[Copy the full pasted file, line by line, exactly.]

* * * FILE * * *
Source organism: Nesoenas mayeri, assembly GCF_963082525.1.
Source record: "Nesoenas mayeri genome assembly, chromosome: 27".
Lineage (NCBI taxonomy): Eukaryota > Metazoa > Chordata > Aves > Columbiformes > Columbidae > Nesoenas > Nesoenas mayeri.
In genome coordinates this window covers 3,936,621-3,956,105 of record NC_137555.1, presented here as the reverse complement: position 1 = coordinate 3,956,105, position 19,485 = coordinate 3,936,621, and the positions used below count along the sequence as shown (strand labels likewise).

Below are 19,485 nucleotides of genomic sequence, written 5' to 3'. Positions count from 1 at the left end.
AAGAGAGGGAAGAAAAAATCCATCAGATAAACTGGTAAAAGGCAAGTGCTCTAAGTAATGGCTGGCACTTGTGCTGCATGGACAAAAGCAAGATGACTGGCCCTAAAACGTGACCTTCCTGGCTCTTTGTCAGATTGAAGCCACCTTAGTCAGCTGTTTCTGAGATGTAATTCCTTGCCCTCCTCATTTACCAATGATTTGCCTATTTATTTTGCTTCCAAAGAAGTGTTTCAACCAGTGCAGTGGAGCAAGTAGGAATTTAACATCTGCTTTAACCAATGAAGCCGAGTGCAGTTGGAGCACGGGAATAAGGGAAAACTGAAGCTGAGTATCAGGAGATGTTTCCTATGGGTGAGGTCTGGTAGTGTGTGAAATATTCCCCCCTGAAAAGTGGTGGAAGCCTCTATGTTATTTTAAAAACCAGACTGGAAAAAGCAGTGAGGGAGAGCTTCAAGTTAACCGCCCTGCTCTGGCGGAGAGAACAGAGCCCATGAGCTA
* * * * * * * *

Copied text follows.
Source organism: Nesoenas mayeri, assembly GCF_963082525.1.
Source record: "Nesoenas mayeri genome assembly, chromosome: 27".
Lineage (NCBI taxonomy): Eukaryota > Metazoa > Chordata > Aves > Columbiformes > Columbidae > Nesoenas > Nesoenas mayeri.
In genome coordinates this window covers 3,936,621-3,956,105 of record NC_137555.1, presented here as the reverse complement: position 1 = coordinate 3,956,105, position 19,485 = coordinate 3,936,621, and the positions used below count along the sequence as shown (strand labels likewise).

Below are 19,485 nucleotides of genomic sequence, written 5' to 3'. Positions count from 1 at the left end.
AAGAGAGGGAAGAAAAAATCCATCAGATAAACTGGTAAAAGGCAAGTGCTCTAAGTAATGGCTGGCACTTGTGCTGCATGGACAAAAGCAAGATGACTGGCCCTAAAACGTGACCTTCCTGGCTCTTTGTCAGATTGAAGCCACCTTAGTCAGCTGTTTCTGAGATGTAATTCCTTGCCCTCCTCATTTACCAATGATTTGCCTATTTATTTTGCTTCCAAAGAAGTGTTTCAACCAGTGCAGTGGAGCAAGTAGGAATTTAACATCTGCTTTAACCAATGAAGCCGAGTGCAGTTGGAGCACGGGAATAAGGGAAAACTGAAGCTGAGTATCAGGAGATGTTTCCTATGGGTGAGGTCTGGTAGTGTGTGAAATATTCCCCCCTGAAAAGTGGTGGAAGCCTCTATGTTATTTTAAAAACCAGACTGGAAAAAGCAGTGAGGGAGAGCTTCAAGTTAACCGCCCTGCTCTGGCGGAGAGAACAGAGCCCATGAGCTA